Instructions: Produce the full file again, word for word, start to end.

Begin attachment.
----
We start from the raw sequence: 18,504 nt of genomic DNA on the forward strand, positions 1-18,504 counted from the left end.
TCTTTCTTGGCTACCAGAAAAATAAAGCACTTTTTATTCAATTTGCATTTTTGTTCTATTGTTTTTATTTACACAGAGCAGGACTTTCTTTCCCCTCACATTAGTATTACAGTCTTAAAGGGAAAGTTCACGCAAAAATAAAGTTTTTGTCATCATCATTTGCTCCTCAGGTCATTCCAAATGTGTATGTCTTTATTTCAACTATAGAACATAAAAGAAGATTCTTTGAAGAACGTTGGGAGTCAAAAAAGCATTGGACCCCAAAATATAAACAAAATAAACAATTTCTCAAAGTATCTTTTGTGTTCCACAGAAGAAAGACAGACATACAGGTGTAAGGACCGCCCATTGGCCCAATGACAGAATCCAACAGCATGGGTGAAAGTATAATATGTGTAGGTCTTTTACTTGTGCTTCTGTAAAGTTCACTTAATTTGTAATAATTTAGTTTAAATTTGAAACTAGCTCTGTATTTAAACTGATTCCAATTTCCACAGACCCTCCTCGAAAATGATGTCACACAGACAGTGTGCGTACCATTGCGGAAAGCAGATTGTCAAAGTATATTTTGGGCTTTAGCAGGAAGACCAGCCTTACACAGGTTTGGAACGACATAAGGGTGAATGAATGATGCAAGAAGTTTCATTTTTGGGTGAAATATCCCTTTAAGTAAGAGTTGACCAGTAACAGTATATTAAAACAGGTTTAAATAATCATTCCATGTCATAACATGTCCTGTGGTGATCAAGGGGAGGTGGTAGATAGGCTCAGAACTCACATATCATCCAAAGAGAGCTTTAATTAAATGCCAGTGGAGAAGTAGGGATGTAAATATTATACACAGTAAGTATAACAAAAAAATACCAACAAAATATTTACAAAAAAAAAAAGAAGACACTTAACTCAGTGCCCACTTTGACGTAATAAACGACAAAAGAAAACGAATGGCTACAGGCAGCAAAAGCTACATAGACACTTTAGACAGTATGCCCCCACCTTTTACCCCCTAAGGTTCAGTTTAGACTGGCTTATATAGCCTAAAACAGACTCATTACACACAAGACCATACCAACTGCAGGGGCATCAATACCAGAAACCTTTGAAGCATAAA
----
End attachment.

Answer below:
We start from the raw sequence: 18,504 nt of genomic DNA on the forward strand, positions 1-18,504 counted from the left end.
TCTTTCTTGGCTACCAGAAAAATAAAGCACTTTTTATTCAATTTGCATTTTTGTTCTATTGTTTTTATTTACACAGAGCAGGACTTTCTTTCCCCTCACATTAGTATTACAGTCTTAAAGGGAAAGTTCACGCAAAAATAAAGTTTTTGTCATCATCATTTGCTCCTCAGGTCATTCCAAATGTGTATGTCTTTATTTCAACTATAGAACATAAAAGAAGATTCTTTGAAGAACGTTGGGAGTCAAAAAAGCATTGGACCCCAAAATATAAACAAAATAAACAATTTCTCAAAGTATCTTTTGTGTTCCACAGAAGAAAGACAGACATACAGGTGTAAGGACCGCCCATTGGCCCAATGACAGAATCCAACAGCATGGGTGAAAGTATAATATGTGTAGGTCTTTTACTTGTGCTTCTGTAAAGTTCACTTAATTTGTAATAATTTAGTTTAAATTTGAAACTAGCTCTGTATTTAAACTGATTCCAATTTCCACAGACCCTCCTCGAAAATGATGTCACACAGACAGTGTGCGTACCATTGCGGAAAGCAGATTGTCAAAGTATATTTTGGGCTTTAGCAGGAAGACCAGCCTTACACAGGTTTGGAACGACATAAGGGTGAATGAATGATGCAAGAAGTTTCATTTTTGGGTGAAATATCCCTTTAAGTAAGAGTTGACCAGTAACAGTATATTAAAACAGGTTTAAATAATCATTCCATGTCATAACATGTCCTGTGGTGATCAAGGGGAGGTGGTAGATAGGCTCAGAACTCACATATCATCCAAAGAGAGCTTTAATTAAATGCCAGTGGAGAAGTAGGGATGTAAATATTATACACAGTAAGTATAACAAAAAAATACCAACAAAATATTTACAAAAAAAAAAAGAAGACACTTAACTCAGTGCCCACTTTGACGTAATAAACGACAAAAGAAAACGAATGGCTACAGGCAGCAAAAGCTACATAGACACTTTAGACAGTATGCCCCCACCTTTTACCCCCTAAGGTTCAGTTTAGACTGGCTTATATAGCCTAAAACAGACTCATTACACACAAGACCATACCAACTGCAGGGGCATCAATACCAGAAACCTTTGAAGCATAAA